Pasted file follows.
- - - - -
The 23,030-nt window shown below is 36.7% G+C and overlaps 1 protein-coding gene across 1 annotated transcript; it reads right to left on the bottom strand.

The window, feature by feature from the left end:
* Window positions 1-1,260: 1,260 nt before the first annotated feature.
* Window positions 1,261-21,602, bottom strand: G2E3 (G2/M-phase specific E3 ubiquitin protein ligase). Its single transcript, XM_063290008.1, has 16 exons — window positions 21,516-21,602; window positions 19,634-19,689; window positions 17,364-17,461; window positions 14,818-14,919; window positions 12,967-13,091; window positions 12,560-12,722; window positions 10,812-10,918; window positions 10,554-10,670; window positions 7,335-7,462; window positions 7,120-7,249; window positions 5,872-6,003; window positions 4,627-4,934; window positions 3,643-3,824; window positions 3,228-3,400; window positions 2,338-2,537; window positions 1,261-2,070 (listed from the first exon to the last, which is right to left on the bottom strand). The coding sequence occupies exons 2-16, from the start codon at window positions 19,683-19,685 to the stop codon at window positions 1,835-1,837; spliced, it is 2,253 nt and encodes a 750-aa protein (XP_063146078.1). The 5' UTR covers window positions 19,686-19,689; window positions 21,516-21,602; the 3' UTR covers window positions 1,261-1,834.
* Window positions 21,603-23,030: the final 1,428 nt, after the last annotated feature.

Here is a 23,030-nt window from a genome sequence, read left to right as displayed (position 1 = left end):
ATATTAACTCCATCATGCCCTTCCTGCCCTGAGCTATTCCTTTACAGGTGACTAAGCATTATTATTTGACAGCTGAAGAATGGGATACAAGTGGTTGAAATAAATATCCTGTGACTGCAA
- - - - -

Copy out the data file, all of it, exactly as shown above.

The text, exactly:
The 23,030-nt window shown below is 36.7% G+C and overlaps 1 protein-coding gene across 1 annotated transcript; it reads right to left on the bottom strand.

The window, feature by feature from the left end:
* Window positions 1-1,260: 1,260 nt before the first annotated feature.
* Window positions 1,261-21,602, bottom strand: G2E3 (G2/M-phase specific E3 ubiquitin protein ligase). Its single transcript, XM_063290008.1, has 16 exons — window positions 21,516-21,602; window positions 19,634-19,689; window positions 17,364-17,461; window positions 14,818-14,919; window positions 12,967-13,091; window positions 12,560-12,722; window positions 10,812-10,918; window positions 10,554-10,670; window positions 7,335-7,462; window positions 7,120-7,249; window positions 5,872-6,003; window positions 4,627-4,934; window positions 3,643-3,824; window positions 3,228-3,400; window positions 2,338-2,537; window positions 1,261-2,070 (listed from the first exon to the last, which is right to left on the bottom strand). The coding sequence occupies exons 2-16, from the start codon at window positions 19,683-19,685 to the stop codon at window positions 1,835-1,837; spliced, it is 2,253 nt and encodes a 750-aa protein (XP_063146078.1). The 5' UTR covers window positions 19,686-19,689; window positions 21,516-21,602; the 3' UTR covers window positions 1,261-1,834.
* Window positions 21,603-23,030: the final 1,428 nt, after the last annotated feature.

Here is a 23,030-nt window from a genome sequence, read left to right as displayed (position 1 = left end):
ATATTAACTCCATCATGCCCTTCCTGCCCTGAGCTATTCCTTTACAGGTGACTAAGCATTATTATTTGACAGCTGAAGAATGGGATACAAGTGGTTGAAATAAATATCCTGTGACTGCAA